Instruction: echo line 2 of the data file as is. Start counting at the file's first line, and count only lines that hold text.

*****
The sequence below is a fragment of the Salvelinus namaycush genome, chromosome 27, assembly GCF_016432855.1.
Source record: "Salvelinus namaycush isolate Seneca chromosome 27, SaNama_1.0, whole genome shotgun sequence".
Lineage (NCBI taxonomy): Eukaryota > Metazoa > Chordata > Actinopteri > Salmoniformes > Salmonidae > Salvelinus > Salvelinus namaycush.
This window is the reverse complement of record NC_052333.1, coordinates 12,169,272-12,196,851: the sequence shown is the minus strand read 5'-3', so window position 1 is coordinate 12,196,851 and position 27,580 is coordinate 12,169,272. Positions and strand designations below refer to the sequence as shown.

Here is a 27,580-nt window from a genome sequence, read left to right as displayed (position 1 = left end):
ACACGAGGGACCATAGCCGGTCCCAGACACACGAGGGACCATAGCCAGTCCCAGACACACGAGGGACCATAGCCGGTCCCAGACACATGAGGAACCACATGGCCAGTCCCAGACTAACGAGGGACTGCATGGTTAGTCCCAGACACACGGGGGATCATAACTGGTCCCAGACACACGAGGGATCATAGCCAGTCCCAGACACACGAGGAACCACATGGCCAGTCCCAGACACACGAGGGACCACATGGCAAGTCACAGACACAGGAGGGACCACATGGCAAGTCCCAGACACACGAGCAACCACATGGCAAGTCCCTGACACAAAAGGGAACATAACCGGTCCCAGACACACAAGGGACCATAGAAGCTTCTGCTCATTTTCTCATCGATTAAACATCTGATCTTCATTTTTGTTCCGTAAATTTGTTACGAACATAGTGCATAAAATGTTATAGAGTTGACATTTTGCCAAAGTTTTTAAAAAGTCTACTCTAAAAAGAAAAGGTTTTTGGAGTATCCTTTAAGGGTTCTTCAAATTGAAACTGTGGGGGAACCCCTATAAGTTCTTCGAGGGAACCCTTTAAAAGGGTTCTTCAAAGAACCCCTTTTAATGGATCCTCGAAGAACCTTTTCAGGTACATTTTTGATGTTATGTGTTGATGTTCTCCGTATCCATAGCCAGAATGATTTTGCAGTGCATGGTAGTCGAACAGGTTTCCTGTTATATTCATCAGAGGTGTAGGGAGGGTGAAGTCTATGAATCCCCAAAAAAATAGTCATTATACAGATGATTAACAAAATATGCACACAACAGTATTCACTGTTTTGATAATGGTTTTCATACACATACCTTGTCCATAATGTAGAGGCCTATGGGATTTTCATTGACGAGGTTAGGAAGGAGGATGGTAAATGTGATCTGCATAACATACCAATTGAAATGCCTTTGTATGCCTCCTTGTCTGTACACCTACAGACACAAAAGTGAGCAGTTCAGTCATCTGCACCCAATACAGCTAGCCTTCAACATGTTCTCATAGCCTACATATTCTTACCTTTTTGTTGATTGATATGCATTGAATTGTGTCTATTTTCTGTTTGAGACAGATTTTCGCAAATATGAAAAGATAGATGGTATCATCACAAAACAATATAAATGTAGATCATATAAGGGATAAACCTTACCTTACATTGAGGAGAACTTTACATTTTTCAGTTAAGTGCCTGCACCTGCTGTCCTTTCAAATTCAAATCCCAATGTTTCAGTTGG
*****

Source record: "Salvelinus namaycush isolate Seneca chromosome 27, SaNama_1.0, whole genome shotgun sequence".